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My Journey As A Scroll Saw Pattern Designer #644: A Great Idea From a Customer

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Blog entry by Sheila Landry (scrollgirl) posted 03-18-2012 12:33 PM 2773 reads 0 times favorited 2 comments Add to Favorites Watch
« Part 643: Still Painting Part 644 of My Journey As A Scroll Saw Pattern Designer series Part 645: Evaluating My Accomplishments »

One of the things that I like best about how my business and ‘job’ is set up is that I really get to know many other woodworkers and painters. Not only do I regard these people as customers, but also as friends. Woodworkers and painters alike are they type of people who like to share information with each other and enjoy seeing others benefit from the things that they learned themselves, and part of why I like working in these fields so much is hearing the stories and seeing how generous people are with their knowledge and the things they learned along the way.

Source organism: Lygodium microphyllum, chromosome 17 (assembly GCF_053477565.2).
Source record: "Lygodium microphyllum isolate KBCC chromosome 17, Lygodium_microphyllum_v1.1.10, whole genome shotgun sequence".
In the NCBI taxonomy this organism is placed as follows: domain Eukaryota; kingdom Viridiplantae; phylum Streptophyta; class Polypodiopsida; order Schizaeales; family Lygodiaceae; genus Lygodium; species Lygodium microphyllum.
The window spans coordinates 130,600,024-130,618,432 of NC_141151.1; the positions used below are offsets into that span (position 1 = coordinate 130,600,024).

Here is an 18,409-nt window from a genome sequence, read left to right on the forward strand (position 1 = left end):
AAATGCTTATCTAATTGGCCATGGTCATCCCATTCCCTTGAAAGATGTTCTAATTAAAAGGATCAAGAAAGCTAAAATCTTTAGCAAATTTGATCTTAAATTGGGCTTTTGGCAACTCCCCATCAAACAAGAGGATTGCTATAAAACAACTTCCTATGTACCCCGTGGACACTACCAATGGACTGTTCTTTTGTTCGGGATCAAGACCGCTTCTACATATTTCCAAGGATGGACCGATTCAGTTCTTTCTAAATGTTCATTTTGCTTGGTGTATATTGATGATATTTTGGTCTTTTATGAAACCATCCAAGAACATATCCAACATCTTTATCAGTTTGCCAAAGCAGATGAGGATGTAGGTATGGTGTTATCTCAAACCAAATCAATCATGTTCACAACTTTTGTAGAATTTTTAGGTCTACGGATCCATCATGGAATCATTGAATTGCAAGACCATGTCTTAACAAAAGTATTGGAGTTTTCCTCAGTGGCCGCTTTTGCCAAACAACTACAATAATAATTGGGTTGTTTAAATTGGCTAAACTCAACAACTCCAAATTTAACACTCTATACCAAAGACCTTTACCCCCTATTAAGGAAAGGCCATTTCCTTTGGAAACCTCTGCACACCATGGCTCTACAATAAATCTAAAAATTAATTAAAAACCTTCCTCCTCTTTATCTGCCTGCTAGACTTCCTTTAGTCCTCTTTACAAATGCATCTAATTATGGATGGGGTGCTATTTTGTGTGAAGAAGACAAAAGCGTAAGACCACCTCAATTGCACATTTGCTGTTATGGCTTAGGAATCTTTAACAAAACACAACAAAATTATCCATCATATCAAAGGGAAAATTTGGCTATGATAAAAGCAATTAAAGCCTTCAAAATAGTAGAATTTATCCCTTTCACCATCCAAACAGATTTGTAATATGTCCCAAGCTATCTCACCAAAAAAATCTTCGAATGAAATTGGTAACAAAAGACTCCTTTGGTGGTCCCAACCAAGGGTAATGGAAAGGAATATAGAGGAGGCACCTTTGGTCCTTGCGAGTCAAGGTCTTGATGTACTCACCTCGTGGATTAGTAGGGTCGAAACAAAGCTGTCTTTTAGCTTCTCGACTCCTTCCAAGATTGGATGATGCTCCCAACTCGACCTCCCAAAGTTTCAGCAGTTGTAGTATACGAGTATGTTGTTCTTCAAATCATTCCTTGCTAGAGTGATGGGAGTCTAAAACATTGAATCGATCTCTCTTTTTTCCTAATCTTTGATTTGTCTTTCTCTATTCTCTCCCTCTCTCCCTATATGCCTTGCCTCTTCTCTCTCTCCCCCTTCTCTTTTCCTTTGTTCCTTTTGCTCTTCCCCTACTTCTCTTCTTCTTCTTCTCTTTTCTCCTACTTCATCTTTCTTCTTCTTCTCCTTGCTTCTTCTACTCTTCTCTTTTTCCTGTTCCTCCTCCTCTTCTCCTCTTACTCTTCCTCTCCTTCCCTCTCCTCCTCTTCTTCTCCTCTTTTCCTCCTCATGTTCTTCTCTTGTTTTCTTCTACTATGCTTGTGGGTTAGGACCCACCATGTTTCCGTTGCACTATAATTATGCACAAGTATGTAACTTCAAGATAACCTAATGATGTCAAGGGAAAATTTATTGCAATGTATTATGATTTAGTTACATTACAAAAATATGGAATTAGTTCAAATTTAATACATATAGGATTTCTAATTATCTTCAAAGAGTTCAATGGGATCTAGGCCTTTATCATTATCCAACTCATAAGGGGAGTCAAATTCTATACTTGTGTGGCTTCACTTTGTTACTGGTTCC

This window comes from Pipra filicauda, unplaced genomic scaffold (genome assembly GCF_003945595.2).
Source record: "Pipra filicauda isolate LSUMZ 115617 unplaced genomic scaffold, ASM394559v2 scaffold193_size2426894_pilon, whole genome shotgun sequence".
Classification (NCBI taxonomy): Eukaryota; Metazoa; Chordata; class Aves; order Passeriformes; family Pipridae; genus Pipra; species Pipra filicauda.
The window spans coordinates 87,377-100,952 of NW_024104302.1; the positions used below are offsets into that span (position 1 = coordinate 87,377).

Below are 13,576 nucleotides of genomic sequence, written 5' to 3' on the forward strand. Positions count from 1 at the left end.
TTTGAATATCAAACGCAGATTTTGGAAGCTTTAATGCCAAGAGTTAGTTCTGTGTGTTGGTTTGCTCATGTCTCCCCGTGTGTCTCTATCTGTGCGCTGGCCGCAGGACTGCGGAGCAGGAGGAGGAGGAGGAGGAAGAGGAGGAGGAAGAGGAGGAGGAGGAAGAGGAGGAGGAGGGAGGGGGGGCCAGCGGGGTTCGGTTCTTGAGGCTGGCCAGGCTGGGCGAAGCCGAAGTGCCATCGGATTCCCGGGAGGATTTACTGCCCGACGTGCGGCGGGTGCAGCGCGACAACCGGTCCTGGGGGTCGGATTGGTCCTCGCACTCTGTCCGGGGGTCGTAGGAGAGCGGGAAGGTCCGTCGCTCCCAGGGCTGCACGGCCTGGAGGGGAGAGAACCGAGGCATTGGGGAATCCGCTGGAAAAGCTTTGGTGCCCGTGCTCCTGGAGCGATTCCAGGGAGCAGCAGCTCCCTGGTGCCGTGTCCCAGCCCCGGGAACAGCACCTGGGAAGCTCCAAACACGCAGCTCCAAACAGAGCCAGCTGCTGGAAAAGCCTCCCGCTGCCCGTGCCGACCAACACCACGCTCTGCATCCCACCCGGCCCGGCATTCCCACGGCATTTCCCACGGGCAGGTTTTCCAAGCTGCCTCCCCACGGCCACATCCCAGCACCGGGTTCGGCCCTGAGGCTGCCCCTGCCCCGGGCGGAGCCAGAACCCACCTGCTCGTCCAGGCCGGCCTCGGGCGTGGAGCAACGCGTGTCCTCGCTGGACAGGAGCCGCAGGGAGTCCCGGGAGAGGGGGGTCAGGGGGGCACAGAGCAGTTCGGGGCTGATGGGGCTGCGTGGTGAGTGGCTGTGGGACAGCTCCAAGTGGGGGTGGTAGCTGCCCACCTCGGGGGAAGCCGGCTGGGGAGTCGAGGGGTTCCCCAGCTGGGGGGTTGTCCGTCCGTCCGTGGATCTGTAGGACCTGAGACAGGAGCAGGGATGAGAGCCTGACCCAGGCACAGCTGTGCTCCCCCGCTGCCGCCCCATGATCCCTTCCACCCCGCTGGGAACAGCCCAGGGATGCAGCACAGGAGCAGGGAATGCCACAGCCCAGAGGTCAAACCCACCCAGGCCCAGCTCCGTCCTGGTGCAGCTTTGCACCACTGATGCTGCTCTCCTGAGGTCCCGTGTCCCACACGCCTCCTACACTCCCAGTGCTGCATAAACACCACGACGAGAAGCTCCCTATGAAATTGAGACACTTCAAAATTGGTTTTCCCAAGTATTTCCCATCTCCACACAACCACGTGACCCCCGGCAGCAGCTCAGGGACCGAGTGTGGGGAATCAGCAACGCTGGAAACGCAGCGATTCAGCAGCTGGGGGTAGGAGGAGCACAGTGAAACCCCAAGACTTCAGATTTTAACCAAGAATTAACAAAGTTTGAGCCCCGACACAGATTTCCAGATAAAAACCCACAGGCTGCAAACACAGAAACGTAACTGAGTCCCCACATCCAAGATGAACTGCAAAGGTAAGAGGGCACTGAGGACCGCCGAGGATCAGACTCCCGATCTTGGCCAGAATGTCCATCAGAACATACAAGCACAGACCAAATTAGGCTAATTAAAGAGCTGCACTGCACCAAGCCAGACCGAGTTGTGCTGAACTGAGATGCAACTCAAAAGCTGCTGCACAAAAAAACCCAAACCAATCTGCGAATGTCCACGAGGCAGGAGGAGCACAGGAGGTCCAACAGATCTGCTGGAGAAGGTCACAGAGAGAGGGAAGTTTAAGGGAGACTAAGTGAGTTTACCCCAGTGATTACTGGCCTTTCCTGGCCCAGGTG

The other day, I received two packages from a customer. His name is Lewis Riggins and he lives in Washington state. Lewis doesn’t have internet, but has subscribed to Creative Woodworks and Crafts magazine for several years (as well as the ‘other scrollsaw magazine’) and really enjoys scroll sawing. He also likes making his own versions of the patterns he receives in the magazine.

A couple of months ago, he got his issue with my Rocking Reindeer Pattern in it.

While Lewis liked the pattern, he didn’t like the fact that the deer were on rockers. He thought it would be nicer if he put them on a base and set them in a more naturalistic environment. As a result, he made some really nice dioramas that others could display on a table top, fireplace mantle or even on a shelf. Here is the result of one of his creations: